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UK construction slips in February, housebuilding strong

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Britain's construction sector weakened slightly in February but construction of new homes hit a record, helping lift overall construction output in the previous three months to its fastest growth in nearly a year.

[LONDON] Britain's construction sector weakened slightly in February but construction of new homes hit a record, helping lift overall construction output in the previous three months to its fastest growth in nearly a year.

The Office for National Statistics said construction output, which makes up 6 per cent of the economy, fell 0.3 per cent on the month in February but resumed growth on an annual basis, edging up 0.3 per cent, slightly less than forecast in a Reuters poll.

In contrast to a survey by data company Markit, Friday's official figures offer little sign that the construction sector is being hit by worries about Britain's June referendum on European Union membership, or an increase in taxation on landlords.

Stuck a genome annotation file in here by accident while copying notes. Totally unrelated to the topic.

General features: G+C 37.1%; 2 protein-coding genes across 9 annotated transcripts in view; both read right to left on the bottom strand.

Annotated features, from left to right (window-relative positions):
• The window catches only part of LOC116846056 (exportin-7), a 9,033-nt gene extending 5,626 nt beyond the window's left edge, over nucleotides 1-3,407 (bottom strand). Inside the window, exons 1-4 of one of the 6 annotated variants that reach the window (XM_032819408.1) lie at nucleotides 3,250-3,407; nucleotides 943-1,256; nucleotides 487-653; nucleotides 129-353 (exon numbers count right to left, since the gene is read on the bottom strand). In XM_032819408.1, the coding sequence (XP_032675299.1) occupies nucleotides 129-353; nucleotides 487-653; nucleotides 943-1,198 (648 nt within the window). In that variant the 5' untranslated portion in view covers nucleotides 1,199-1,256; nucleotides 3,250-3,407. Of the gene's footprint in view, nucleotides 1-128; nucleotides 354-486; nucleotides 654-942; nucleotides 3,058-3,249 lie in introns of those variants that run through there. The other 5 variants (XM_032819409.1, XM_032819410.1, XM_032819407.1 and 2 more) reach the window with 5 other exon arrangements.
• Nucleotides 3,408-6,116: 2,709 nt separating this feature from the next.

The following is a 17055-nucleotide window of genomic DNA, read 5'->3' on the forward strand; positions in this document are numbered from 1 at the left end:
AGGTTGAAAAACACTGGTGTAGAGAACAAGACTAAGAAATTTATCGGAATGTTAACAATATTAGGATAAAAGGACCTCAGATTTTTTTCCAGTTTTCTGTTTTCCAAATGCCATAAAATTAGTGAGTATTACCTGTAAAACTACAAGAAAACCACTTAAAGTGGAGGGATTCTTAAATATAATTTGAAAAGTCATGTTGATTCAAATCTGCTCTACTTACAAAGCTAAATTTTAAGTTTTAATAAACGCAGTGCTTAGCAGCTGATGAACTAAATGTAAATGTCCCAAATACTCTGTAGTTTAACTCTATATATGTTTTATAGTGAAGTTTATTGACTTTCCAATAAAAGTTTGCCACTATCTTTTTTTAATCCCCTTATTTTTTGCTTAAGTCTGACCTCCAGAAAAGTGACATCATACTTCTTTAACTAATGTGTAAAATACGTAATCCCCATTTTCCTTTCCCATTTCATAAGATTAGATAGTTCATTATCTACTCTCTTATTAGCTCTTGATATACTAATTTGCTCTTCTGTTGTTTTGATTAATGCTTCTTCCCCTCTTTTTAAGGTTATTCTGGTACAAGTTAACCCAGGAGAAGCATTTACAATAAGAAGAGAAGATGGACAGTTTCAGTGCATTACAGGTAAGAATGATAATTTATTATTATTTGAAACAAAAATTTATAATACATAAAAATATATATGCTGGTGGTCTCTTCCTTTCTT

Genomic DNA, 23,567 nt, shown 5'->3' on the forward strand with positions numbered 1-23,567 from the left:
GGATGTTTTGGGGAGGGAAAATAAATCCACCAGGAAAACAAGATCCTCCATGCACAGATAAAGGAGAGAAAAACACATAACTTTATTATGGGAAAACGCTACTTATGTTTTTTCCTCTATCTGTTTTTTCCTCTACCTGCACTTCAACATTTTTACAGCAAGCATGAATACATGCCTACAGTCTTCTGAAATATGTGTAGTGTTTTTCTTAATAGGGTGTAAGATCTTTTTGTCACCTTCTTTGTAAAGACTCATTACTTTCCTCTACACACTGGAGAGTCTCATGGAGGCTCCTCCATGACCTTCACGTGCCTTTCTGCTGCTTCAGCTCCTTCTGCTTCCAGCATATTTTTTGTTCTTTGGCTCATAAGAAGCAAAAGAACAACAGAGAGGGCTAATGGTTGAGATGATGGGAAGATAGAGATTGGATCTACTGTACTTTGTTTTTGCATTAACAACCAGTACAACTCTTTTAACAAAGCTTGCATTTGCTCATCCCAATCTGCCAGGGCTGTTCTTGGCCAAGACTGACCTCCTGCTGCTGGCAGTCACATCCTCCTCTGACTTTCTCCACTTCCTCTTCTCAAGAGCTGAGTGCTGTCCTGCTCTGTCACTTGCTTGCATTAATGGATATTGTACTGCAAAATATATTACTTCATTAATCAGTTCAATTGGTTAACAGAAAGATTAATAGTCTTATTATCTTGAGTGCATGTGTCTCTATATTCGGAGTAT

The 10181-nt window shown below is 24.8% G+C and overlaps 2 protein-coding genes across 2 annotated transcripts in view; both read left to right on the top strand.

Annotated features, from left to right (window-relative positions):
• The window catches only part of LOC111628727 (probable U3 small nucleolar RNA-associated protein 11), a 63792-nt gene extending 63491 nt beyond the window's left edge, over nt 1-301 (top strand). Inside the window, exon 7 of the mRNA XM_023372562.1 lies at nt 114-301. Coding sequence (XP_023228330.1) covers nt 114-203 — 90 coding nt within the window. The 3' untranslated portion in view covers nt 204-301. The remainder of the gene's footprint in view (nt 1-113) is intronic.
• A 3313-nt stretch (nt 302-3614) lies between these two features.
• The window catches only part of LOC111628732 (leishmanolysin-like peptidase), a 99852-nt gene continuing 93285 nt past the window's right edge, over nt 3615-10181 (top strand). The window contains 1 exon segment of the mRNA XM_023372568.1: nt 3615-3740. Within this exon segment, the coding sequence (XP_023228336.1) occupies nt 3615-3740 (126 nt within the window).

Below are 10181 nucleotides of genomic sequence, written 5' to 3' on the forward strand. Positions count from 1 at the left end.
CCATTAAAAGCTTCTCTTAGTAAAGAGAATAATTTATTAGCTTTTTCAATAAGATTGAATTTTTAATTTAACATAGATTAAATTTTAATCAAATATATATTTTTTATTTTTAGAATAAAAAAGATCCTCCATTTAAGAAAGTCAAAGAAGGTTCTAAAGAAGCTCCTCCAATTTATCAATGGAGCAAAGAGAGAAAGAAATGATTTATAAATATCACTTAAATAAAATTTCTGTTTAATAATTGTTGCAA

Looking at the three months to February as a whole, the ONS said output rose 1.5 per cent compared with the previous three months, its fastest growth rate since March 2015.

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The ONS said output was propelled by a record volume of housebuilding, which increased by 6.8 per cent in the three months to February, its fastest growth rate in almost two years.

One weak spot was a sharp fall in the small private industrial sub-sector, which covers things such as new factories.

Britain's government last year stepped up incentives for people to buy newly built homes as part of an effort to resolve a long-standing shortfall in construction.

Markit's survey - which some economists prefer as a gauge of the construction industry - had reported the weakest growth in nearly a year in February and was no stronger in March, reflecting the lowest housing growth in three years.

The Bank of England on Thursday said it had seen a striking fall in commercial property transactions due to worries about Britain's June 23 referendum on EU membership and the Royal Institution of Chartered Surveyors said its members expected a lull in residential sales.

This lull also reflects a tax rise on purchase of property by landlords, which took effect on April 1, RICS said.

REUTERS

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